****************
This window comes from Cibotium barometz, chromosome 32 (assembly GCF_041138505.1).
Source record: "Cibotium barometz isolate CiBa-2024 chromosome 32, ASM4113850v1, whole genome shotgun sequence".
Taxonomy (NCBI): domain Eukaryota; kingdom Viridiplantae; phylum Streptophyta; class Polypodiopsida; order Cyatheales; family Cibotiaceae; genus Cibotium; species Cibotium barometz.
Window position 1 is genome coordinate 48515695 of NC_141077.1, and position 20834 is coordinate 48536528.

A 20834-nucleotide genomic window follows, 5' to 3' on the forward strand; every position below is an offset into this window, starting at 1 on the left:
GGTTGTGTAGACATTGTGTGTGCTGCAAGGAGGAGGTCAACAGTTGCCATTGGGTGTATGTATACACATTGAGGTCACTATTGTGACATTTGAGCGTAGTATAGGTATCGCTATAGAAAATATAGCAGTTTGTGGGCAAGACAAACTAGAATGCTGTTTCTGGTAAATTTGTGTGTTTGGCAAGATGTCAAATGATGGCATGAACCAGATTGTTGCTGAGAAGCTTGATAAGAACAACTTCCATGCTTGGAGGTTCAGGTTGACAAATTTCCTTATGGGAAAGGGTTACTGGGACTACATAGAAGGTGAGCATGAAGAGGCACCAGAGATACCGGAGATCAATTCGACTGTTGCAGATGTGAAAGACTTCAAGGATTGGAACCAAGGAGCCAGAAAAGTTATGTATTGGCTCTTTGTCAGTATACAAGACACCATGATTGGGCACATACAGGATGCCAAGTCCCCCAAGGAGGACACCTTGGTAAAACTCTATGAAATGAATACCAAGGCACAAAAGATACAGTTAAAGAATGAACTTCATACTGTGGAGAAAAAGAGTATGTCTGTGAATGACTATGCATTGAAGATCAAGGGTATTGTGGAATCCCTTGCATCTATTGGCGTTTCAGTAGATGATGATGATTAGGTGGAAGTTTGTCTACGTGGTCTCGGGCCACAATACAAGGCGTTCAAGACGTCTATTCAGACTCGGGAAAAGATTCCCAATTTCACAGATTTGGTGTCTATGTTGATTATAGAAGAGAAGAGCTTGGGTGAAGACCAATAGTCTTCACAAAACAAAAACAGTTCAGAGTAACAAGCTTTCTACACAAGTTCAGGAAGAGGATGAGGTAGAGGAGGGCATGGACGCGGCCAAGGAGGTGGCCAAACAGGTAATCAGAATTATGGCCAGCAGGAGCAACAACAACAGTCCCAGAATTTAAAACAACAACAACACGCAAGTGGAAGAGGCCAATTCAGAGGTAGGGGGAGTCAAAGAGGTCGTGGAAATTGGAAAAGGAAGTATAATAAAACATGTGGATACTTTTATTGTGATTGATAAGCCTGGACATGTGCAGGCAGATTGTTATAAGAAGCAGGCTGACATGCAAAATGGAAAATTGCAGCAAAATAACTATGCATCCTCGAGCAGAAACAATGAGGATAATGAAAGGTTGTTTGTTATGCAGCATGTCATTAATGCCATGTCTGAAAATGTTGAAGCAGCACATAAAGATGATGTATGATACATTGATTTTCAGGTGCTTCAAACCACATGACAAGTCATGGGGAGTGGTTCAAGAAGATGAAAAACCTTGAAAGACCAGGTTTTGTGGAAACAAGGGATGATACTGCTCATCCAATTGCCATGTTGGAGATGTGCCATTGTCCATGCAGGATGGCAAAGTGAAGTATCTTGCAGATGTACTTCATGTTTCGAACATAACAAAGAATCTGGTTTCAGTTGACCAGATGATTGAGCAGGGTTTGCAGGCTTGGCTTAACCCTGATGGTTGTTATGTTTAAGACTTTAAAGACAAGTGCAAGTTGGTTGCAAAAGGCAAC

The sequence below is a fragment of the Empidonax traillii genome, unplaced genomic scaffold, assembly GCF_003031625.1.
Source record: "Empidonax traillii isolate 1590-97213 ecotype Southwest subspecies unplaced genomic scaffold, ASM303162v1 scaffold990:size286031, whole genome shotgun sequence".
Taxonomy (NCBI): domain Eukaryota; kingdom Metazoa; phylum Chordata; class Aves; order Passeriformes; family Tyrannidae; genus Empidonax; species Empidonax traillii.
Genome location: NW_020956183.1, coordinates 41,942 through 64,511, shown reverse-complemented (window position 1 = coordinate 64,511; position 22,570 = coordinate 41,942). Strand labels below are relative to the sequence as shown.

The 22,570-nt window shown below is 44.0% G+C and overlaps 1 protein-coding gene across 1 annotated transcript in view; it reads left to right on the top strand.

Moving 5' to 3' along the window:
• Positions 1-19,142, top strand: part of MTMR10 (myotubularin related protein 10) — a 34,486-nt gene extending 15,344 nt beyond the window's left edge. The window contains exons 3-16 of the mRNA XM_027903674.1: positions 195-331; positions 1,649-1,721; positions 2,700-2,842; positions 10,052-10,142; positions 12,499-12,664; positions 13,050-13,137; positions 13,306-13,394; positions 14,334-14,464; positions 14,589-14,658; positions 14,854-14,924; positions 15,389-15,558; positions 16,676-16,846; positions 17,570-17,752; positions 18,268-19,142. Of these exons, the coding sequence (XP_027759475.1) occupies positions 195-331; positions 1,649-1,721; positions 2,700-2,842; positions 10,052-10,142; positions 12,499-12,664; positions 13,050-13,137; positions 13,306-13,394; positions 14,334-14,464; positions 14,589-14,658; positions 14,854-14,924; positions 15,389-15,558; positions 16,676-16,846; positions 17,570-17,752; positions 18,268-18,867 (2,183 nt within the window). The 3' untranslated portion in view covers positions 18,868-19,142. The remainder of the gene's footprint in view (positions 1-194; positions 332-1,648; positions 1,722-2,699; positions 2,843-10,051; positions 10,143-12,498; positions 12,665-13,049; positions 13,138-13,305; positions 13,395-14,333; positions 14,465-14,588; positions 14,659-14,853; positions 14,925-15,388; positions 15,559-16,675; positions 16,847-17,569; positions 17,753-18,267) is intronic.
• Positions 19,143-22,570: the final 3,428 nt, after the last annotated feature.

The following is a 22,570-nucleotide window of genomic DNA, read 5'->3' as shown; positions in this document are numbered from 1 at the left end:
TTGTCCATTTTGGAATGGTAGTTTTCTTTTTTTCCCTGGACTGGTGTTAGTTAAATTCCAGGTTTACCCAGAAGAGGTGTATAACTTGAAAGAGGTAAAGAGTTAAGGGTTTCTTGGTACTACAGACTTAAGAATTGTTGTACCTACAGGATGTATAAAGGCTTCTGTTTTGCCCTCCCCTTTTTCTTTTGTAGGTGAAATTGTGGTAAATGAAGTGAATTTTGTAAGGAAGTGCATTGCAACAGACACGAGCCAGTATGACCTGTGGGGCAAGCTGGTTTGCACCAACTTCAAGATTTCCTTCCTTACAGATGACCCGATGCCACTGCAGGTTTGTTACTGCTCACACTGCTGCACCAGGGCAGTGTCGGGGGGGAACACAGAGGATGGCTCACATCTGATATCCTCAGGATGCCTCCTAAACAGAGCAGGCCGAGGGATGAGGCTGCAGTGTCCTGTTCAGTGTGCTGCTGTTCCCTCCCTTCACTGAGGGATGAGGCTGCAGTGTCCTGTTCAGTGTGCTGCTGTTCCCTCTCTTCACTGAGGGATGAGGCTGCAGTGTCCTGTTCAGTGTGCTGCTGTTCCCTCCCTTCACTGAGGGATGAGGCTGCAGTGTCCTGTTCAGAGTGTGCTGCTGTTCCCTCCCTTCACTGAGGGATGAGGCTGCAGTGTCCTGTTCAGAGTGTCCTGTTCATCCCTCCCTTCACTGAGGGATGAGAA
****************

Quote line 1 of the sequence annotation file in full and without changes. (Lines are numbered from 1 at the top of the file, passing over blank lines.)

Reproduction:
This window comes from Cibotium barometz, chromosome 32 (assembly GCF_041138505.1).